(this is a work of fiction)
Getting too old for these crazy things.
Polishing off a bottle of wine at 10:14 pm, well after the kids have gone to bed.
Too locked into the norm to believe I can write with the best of them—Stephen King, Margaret Attwood, the writers for Ozark.
But I have time left.
It is ticking.
I hear it sometimes over the ringing and clicking and voices, as I waver between the now I’m dissatisfied with and the tomorrow I want. Well aware of the colossal mistakes I’ve made.
Ignorance. Stupidity. Hatred. Foolishness.
Simply being unaware of the power we hold and should honor as living things.
I’ve written lots of stories.
A few poems.
And I have plenty of journal entries that will need to be burned before they are read by anybody but my wife and my kids.
They already know how flawed I am.
A tendency to drift off from the moment.
“It’s like you’re never really here,” my wife said to me one night.
We were eating dinner and having drinks at The Courtyard.
I had been out of the hospital about a week. We had some extra money—somehow, I managed to save—and so, we were celebrating. I was alive. I wasn’t in jail. And now that I had come back from the dead, I was seeing things.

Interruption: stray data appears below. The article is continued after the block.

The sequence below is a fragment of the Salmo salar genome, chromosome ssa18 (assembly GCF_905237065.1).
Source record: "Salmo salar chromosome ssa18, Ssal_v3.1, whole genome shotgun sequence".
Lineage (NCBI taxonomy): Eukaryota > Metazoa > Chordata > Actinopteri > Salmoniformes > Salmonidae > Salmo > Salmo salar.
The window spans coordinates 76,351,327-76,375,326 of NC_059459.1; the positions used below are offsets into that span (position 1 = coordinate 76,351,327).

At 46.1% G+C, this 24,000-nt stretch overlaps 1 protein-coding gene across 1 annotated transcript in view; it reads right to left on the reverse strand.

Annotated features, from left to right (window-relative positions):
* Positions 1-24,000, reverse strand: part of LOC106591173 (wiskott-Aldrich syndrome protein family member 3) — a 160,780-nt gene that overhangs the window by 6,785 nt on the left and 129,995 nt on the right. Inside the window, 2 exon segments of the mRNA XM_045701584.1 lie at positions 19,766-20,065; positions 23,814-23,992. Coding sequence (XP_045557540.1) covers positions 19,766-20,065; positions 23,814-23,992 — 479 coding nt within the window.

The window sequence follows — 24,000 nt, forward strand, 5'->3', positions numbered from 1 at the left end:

It started with the all-too-familiar feeling of somebody over my shoulder, watching me.
Then it escalated.
I was seeing bits and pieces. Moments of lives that weren’t mine. The woman in front of me in the checkout line at Walmart. Her husband dead, but right there beside her, encouraging her not to buy the brisket. He’d eaten too much meat. Year after year after year. And now, because of an exploded heart, he was dead.
It moved on to others.
The girl working at Dairy Queen making cones and sundaes and Blizzards, all while her Grandma that died of throat cancer stood beside her.
Coworkers at the coffee pot. Their dead relatives hovering.
And family…oh, the family.
But oddly enough, the people closest to me didn’t want to hear.
Except my wife.
She wanted to know everything.
And so, I told her.
Every time I sensed a something, I shared it. But the more a person entertains certain thoughts, the more those thoughts come alive.
They begin to kick and scream. They want to be seen.
And when a man is expected to understand the more of everything that waits patiently below the surface, he begins to realize…
He’s too old for crazy things.
Like wine at 10:38 pm. Well after his wife and kids have gone to bed, and he is certain he’ll never be able to write with the best of them because there isn’t much time left.
And it has been ticking.
Barely perceptible over the ringing and clicking and voices.
Just another man. Wavering between the now I’m dissatisfied with and the tomorrow I want. Well aware of all the colossal mistakes I’ve made.